*3.49% mortgage, 5 yr term, 25 yr amortization. Credit cards 19.9% and car loan 9%, both 5 yr am. OAC. Subject to change. For illustration purposes only.


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Purchase or refinance now before rules change in January

If you’re looking to buy and will have more than 20 percent down, or if you are considering refinancing, then you might want to do so before January 1, 2018. Why? On October 17, the Office of the Superintendent of Financial Institutions (OSFI) released new guidelines for residential mortgage underwriting at all federally regulated financial institutions. Starting from January 1, 2018, a new ‘stress test’ will be applied to all new conventional mortgages – and not just those mortgages that require mortgage insurance (downpayment or equity of less than 20%).

The so-called “stress test” is designed to protect homeowners should interest rates rise. Lenders will be obligated to qualify all new conventional mortgages at the greater of the Bank of Canada’s five-year benchmark rate (currently 4.89%) or the contracted rate plus 2%. So if your contract rate is 3.29%, you will be qualified at 5.29%.

Here’s what that might mean for you:

You want to buy a home with more than 20% down. Your payments will always be based on your contract rate so this new rule isn’t costing you more. However, the new rule changes how much mortgage financing you would qualify for. If that’s the case, you may need to look at a less expensive home, save up for a larger downpayment, or reduce any other debt. Or we can take a look at a variable rate mortgage that lowers your qualifying rate (if the rate plus 2% is less than the benchmark 4.89%) and has the option to convert to a fixed mortgage.

You want to refinance to pay off debt or buy an investment property. Here too, your actual mortgage payment will not be affected.  But the new rule could slow you down by making it more difficult to qualify for your refinance. You may need to wait and accumulate more equity, or look at a lower-rate variable mortgage.  If that refinance is important to securing your own financial health, get in touch with the team at MiMortgage.ca ASAP.

Your mortgage comes up for renewal next year. This more stringent qualifying requirement will not apply to mortgage renewals. If you go shopping for a better deal with a new lender, however, that will require that you re-qualify… and the new rule will kick in for you too. It still is very important that we review your options together.

What can you afford?

New mortgage qualifying for purchases with 20% down

Household Income Purchasing Power Today Purchasing Power    Jan 1, 2018
$60,000 $409,626 $334,323
$100,000 $682,710 $557,206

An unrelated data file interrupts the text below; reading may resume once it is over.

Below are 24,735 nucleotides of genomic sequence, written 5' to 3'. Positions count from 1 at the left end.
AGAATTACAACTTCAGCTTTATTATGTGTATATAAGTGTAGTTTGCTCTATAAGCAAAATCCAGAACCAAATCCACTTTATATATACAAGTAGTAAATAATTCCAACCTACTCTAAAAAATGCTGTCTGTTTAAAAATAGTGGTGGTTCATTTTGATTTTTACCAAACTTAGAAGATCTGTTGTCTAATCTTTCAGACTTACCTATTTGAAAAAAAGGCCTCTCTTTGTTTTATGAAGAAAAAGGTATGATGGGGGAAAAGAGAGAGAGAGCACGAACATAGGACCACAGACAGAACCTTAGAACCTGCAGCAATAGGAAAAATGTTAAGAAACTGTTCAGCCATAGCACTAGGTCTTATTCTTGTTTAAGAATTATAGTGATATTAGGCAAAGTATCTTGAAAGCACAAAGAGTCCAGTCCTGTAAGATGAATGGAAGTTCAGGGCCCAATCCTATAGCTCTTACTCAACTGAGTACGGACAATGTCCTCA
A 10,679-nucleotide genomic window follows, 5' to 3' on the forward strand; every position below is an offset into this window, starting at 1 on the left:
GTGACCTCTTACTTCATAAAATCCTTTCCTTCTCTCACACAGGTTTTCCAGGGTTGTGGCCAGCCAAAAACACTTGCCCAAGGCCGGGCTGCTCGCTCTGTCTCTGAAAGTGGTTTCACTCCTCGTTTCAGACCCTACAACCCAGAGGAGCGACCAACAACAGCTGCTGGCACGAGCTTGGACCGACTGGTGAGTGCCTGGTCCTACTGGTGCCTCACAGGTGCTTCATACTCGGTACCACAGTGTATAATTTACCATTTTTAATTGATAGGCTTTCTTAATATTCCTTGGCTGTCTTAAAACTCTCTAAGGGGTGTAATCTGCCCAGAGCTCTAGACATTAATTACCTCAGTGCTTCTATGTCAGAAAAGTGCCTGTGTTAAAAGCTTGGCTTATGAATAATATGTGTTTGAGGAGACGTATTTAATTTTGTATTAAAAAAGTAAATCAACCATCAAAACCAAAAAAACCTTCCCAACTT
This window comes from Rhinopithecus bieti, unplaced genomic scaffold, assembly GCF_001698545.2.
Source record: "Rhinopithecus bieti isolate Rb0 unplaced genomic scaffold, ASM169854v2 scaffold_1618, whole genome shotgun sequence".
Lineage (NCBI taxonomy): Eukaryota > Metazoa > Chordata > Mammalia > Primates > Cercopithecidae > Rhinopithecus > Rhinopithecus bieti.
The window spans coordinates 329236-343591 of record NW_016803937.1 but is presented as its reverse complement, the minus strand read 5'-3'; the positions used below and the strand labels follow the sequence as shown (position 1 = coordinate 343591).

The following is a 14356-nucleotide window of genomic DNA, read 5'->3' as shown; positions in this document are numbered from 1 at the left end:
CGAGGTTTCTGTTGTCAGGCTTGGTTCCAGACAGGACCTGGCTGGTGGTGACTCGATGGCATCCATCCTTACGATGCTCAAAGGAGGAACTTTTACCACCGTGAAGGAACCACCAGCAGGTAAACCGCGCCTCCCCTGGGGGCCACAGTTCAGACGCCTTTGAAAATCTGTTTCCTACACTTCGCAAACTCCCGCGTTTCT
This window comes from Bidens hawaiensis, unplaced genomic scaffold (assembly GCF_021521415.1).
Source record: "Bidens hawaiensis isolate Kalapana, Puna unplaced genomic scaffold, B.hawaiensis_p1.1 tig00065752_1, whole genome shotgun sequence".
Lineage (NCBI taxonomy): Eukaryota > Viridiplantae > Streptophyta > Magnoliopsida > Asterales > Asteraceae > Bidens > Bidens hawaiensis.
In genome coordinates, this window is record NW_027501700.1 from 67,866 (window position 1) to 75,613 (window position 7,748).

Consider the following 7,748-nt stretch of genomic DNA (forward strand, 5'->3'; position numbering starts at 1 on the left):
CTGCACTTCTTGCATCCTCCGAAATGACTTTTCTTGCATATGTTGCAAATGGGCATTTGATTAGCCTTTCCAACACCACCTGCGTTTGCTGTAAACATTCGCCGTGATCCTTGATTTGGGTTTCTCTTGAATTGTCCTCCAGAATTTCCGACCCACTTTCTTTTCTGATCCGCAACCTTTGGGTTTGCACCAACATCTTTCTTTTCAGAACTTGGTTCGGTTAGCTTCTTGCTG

$150,000 $1,024.065 $835,809
$200,000 $1,365,420 $1,114,411

For illustration purposes only. Based on 25 yr amortization, 20% down purchases, 5 yr term, qualifying rate 3.29% today and 5.29% January 2018. Does not include property taxes, heat or condo fees. OAC.

Get in touch now – you have the rest of 2017 to get in under the old rules. Going forward, we’re here to work with you early in the process to make sure you are fully prepared for your purchase or refinance. We also have access to non-federally regulated lenders that do not fall under this new guideline. We’re always here to answer your questions, so feel free to contact the experts at MiMortgage.ca at 1 866 452-1100 or by email any time!


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Self-Employed Will Suffer!

Expect Further Tightening of Guidelines For The Self-Employed.

Self-Employed

Self Employed lending has always created a balancing act for the borrower. While trying to save on income taxes, deductions that decrease taxable income can now stand in the way of a mortgage approval.Our industry expects to see further tightening in this area in the months to come.

It is expected that all three Insurers in Canada, CMHC, Genworth and Canada Guaranty  will further restrict the lending capacity of lenders such as credit unions and specialty lenders. This may force more Self-employed individuals to seek out other options.

What can you do if you are Self-Employed?

Mortgage Brokers have always provided borrowers with the widest number of lenders and the lowest rates.  Here at Mortgage Intelligence we have relationships with over 50 National and Private sources for mortgages. We can be your best asset when you require a mortgage.

Experience counts as well. For over 14 years our office has been a primary source of approvals for those that are Self-Employed. Why not make the choice and let us help.

This is a good time for you to get some advice if there is a possibility that you will need a mortgage in the foreseeable future.  You may be able to take advantage of the current situation before things change again.  Contact us by using the form below or Apply online now.